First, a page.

School of Rock is among the best comedies this century. This century is less than 20 years old but still, that's among hundreds of successful and failed comedies. It's still impressive is my point. With Jack Black back in theaters this weekend I decided to take a look back at my favorite piece of his work as a leading man. That, undoubtedly is School of Rock. While Black is arguably better in his supporting role in High Fidelity or his leading role in the little seen indie movie Bernie, School of Rock is the perfect distillation of Jack Black as a movie star, a comic, and an actor.
School of Rock stars Jack Black as Dewey Finn, a faltering rock star who's just been kicked out the band he started. With no gigs coming and no job, Dewey is facing eviction from the small corner of his friend Ned's (Mike White) apartment. Dewey is desperately at odds with Ned's bossy new girlfriend, Patti (Sarah Silverman) who is pushing soft touch Ned to throw Dewey out if he can't come up with rent. When Dewey fails in his attempt to hock his guitar, he appears to be completely out of options. Then, luck strikes when Dewey intercepts a call for Ned about a substitute teaching job at a tony, high priced private school.
Seeing teaching as an easy gig that will pay enough to keep him in his home, Dewey impersonates Ned and takes the job. Once in the job, Dewey figures he can coast just sitting behind the desk and sending the kids on recess. Then he hears the kids playing music in music class and he hatches a crazy plan. Utilizing his seemingly unlimited knowledge of rock n'roll, Dewey will transform these pre-teens into the kind of rock n'roll band that he can use to stick it to his former band and compete at a battle of the bands for a $20,000 grand prize.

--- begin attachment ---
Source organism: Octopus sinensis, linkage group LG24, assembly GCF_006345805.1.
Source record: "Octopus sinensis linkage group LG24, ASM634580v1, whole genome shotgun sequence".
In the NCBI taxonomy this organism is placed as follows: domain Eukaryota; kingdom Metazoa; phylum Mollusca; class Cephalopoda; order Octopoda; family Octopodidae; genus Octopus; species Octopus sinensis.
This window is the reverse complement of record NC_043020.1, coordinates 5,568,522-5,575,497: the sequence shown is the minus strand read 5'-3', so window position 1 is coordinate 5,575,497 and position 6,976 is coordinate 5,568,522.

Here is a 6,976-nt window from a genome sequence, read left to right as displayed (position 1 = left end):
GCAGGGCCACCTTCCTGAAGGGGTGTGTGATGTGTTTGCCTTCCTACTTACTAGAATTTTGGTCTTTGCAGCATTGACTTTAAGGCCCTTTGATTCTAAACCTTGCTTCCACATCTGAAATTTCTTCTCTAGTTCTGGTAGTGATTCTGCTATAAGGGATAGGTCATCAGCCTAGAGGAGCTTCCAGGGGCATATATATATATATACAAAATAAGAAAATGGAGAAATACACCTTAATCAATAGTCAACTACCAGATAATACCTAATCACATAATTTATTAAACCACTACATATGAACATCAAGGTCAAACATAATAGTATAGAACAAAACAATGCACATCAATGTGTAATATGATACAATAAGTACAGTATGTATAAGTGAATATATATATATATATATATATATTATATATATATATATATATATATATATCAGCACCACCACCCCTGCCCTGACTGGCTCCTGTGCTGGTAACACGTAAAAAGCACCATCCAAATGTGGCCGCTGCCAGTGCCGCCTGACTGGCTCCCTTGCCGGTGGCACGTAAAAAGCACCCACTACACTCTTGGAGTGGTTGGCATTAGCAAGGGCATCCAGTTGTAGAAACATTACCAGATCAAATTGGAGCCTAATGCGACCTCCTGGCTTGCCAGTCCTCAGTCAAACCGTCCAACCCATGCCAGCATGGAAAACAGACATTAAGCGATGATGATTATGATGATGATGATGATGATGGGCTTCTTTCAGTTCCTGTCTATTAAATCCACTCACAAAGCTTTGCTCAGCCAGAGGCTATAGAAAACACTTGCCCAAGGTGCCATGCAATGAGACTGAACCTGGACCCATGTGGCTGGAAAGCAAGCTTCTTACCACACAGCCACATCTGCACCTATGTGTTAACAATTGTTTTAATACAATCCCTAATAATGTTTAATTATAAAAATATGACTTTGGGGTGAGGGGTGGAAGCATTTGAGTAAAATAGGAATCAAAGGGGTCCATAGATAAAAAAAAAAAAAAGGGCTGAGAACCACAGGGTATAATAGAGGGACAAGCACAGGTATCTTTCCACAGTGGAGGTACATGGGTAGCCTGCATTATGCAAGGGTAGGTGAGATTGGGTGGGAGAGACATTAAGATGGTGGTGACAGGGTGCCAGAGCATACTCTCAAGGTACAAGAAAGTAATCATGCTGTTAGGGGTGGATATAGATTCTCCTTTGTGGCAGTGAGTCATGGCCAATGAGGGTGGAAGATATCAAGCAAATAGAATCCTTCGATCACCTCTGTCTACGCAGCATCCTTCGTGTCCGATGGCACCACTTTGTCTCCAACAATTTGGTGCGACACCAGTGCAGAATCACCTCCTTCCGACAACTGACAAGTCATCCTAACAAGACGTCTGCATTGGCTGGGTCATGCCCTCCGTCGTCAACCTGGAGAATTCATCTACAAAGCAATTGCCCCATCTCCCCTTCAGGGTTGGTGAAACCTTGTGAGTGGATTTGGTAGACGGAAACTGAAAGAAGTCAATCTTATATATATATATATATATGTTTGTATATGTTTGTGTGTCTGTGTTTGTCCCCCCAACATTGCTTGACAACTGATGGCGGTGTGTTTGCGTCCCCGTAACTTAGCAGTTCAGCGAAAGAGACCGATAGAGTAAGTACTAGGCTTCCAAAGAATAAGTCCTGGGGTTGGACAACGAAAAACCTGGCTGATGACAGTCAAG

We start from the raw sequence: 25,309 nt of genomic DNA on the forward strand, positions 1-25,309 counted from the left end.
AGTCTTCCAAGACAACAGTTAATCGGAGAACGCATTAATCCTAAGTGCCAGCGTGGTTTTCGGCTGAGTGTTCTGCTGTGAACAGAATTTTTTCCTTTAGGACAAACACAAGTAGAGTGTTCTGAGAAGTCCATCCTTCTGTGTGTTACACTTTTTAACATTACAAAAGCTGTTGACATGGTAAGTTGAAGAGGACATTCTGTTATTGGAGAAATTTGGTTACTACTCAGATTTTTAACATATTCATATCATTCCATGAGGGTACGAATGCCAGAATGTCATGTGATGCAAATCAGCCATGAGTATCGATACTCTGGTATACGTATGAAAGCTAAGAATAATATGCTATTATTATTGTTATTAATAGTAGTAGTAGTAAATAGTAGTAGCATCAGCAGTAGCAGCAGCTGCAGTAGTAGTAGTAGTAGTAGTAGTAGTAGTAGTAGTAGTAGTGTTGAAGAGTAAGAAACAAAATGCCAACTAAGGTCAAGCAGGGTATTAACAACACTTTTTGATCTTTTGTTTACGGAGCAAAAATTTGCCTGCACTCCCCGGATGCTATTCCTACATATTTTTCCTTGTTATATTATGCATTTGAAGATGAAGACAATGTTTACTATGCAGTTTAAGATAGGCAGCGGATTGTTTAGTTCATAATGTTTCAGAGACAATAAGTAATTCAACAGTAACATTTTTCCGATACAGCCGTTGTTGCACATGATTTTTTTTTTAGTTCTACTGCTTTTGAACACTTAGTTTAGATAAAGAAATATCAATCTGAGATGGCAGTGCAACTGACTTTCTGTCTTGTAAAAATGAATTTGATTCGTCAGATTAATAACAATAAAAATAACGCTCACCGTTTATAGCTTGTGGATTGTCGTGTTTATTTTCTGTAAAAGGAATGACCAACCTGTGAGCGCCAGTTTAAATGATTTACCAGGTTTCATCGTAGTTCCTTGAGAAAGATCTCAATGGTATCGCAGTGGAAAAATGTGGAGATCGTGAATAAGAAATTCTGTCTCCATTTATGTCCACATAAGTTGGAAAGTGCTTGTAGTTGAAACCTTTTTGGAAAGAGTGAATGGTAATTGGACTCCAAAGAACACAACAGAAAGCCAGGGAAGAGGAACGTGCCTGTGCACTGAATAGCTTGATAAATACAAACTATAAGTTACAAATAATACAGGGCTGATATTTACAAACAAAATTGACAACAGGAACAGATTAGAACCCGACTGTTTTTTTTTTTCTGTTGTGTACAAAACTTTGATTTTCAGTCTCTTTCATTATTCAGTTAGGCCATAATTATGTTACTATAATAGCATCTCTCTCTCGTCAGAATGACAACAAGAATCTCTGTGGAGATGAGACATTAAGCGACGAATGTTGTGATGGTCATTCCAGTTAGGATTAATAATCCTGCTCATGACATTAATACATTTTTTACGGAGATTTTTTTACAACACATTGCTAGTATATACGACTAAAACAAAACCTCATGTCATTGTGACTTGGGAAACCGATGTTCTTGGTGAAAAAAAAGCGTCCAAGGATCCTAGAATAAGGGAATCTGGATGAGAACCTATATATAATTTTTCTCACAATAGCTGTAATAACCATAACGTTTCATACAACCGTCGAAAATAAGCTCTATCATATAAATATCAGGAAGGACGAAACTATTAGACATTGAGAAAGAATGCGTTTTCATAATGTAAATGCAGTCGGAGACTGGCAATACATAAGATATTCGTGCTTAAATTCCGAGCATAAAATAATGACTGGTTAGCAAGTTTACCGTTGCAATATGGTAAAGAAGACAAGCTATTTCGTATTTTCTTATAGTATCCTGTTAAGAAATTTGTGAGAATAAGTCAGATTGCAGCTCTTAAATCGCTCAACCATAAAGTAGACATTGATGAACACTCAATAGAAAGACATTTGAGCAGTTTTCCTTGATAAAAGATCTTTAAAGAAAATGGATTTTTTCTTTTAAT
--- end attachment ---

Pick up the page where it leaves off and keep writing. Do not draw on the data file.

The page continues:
Naturally, through the bond of music Dewey comes to gain a new maturity and sensitivity while the kids discover new talents and confidence within themselves. This is a stock arc that dates back to the silent movie era. It's the kind of stock uplift that you see in television pilots and in Lifetime channel comedies. All of that said, the key is taking these stock elements and building on them and that is exactly what director Richard Linklater and writer Mike White do in School of Rock. The basic structure is strong and yet loose enough to allow Jack Black to shine and improvise and deliver the kind of loose and fun performance that made him a star.
Jack Black is not a star for everyone. His spastic dancing, his odd affectations and often bizarre manner can grate on some audiences. I happen to be a big fan of Jack Black's tics and tricks. I enjoy his strange energetic performances which recall Jim Carrey in the Ace Ventura movies but with pathos and a more recognizable personality. Black is absolutely hysterical as Dewey. His massive personality pops off the screen from the first moment and Jack Black plus a classroom of cute kids is a recipe for comic gold. Black himself is a big kid and he throws himself into both the role of manchild best friend and budding grown up.
The kids are something of a faceless mass but a couple stand out. Miranda Cosgrove, the future star of the not bad at all I-Carly, is completely adorable as the business smart grade grubber Summer. I adored the scene where Cosgrove approaches Dewey to confront him about assigning her the role of Groupie for the band project. It's a really funny scene and she nails it. The other stand out for me was Maryam Hassan as Tomika, the shy but super talented singer whom Dewey inspires to come out her shell and come out with her incredibly big and bold voice. It's shocking to find out she never acted again and carries no other IMDB credits after 2003.